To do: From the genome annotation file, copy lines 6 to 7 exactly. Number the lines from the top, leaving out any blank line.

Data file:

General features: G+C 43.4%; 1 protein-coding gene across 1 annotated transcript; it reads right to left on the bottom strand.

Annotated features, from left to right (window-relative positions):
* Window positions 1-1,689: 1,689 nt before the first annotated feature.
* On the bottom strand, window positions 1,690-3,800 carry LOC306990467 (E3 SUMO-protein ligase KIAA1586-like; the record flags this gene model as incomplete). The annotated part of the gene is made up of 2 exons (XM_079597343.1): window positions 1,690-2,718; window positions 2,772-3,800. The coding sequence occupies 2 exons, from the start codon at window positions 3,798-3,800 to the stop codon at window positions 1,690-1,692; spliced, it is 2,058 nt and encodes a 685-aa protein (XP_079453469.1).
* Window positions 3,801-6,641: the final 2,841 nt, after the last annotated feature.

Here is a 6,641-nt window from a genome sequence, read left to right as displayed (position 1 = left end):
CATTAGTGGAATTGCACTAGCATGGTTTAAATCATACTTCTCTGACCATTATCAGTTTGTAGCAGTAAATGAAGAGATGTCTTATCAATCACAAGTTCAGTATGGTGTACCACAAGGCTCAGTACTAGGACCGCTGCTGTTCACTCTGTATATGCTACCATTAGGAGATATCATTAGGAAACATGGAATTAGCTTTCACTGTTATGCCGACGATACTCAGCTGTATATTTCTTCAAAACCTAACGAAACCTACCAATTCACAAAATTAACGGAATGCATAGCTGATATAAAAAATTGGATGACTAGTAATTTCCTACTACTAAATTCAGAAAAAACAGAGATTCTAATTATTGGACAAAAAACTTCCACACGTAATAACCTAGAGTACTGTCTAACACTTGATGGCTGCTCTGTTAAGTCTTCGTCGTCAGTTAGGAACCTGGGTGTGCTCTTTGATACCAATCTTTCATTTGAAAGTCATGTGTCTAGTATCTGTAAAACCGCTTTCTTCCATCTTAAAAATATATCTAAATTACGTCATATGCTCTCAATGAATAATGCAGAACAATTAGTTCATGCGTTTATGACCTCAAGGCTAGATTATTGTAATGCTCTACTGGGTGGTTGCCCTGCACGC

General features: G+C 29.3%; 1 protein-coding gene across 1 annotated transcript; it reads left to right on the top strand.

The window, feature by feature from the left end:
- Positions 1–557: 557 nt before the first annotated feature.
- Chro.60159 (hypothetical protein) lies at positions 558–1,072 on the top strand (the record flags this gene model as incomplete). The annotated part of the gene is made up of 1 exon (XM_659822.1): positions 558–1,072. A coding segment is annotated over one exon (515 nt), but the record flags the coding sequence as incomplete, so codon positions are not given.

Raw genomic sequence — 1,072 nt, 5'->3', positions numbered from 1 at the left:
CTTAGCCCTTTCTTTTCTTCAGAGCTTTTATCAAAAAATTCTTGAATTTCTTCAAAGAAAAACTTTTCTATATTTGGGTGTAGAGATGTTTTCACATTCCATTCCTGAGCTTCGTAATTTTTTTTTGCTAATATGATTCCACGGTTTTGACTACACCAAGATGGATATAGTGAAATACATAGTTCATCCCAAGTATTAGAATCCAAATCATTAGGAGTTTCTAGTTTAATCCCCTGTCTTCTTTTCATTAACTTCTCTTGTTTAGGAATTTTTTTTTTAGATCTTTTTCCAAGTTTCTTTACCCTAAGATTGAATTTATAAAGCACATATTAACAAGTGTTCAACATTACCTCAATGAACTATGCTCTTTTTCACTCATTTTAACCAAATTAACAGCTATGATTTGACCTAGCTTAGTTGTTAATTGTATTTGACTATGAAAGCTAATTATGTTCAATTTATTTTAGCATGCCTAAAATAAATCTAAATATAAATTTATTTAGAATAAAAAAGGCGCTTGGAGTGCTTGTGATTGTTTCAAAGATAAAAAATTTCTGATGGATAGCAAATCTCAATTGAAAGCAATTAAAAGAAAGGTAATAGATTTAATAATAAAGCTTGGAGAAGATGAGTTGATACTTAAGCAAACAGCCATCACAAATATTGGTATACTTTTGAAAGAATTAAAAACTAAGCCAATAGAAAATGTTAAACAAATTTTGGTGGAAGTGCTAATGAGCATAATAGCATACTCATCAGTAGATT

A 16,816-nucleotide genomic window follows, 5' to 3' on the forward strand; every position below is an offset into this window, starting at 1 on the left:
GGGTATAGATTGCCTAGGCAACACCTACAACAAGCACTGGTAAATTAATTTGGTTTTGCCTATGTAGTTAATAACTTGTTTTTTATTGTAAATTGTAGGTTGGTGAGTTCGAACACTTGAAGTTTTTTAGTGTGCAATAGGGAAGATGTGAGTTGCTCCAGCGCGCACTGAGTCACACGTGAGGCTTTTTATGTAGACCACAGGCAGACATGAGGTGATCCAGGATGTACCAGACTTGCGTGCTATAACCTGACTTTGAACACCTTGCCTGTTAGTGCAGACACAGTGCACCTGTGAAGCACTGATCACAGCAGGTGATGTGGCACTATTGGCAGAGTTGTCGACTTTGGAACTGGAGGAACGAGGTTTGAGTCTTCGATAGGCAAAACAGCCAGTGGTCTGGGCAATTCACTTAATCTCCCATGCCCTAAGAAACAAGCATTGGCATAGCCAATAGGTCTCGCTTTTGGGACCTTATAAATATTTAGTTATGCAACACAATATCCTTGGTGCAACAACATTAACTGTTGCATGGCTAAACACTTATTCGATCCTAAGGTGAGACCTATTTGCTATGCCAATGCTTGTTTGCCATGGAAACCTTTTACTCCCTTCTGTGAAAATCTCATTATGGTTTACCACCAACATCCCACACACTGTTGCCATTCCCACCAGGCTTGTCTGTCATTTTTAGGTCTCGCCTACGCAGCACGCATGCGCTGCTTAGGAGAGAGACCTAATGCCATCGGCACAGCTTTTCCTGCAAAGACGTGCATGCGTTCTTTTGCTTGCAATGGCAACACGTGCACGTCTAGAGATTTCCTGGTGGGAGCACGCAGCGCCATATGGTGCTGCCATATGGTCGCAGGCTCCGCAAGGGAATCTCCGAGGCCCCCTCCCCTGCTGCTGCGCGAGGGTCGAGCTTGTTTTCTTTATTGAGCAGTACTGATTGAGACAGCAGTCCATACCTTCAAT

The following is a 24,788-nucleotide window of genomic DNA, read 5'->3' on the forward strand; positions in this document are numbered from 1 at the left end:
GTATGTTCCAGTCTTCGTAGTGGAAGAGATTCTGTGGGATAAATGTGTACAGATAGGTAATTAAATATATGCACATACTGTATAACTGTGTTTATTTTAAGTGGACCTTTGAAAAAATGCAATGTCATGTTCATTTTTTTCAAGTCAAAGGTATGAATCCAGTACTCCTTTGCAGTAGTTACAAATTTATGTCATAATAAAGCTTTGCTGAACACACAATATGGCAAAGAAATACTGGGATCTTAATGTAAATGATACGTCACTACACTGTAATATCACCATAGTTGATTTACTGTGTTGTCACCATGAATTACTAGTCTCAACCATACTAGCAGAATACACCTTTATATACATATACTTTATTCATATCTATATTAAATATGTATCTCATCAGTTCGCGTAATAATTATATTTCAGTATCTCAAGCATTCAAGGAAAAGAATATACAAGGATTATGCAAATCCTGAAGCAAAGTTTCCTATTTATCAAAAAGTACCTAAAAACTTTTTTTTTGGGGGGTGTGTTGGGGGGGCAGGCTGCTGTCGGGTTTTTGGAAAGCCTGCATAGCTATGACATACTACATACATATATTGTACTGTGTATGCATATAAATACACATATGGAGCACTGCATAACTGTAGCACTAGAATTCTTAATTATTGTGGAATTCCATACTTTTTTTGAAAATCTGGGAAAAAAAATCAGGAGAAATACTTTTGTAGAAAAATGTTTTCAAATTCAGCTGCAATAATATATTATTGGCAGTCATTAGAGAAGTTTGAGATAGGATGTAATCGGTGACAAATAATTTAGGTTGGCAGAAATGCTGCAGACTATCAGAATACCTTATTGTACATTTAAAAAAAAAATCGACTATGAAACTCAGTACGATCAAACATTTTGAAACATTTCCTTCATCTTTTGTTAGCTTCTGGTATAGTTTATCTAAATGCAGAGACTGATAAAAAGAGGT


Here is a 6,641-nt window from a genome sequence, read left to right as displayed (position 1 = left end):
CATTAGTGGAATTGCACTAGCATGGTTTAAATCATACTTCTCTGACCATTATCAGTTTGTAGCAGTAAATGAAGAGATGTCTTATCAATCACAAGTTCAGTATGGTGTACCACAAGGCTCAGTACTAGGACCGCTGCTGTTCACTCTGTATATGCTACCATTAGGAGATATCATTAGGAAACATGGAATTAGCTTTCACTGTTATGCCGACGATACTCAGCTGTATATTTCTTCAAAACCTAACGAAACCTACCAATTCACAAAATTAACGGAATGCATAGCTGATATAAAAAATTGGATGACTAGTAATTTCCTACTACTAAATTCAGAAAAAACAGAGATTCTAATTATTGGACAAAAAACTTCCACACGTAATAACCTAGAGTACTGTCTAACACTTGATGGCTGCTCTGTTAAGTCTTCGTCGTCAGTTAGGAACCTGGGTGTGCTCTTTGATACCAATCTTTCATTTGAAAGTCATGTGTCTAGTATCTGTAAAACCGCTTTCTTCCATCTTAAAAATATATCTAAATTACGTCATATGCTCTCAATGAATAATGCAGAACAATTAGTTCATGCGTTTATGACCTCAAGGCTAGATTATTGTAATGCTCTACTGGGTGGTTGCCCTGCACGC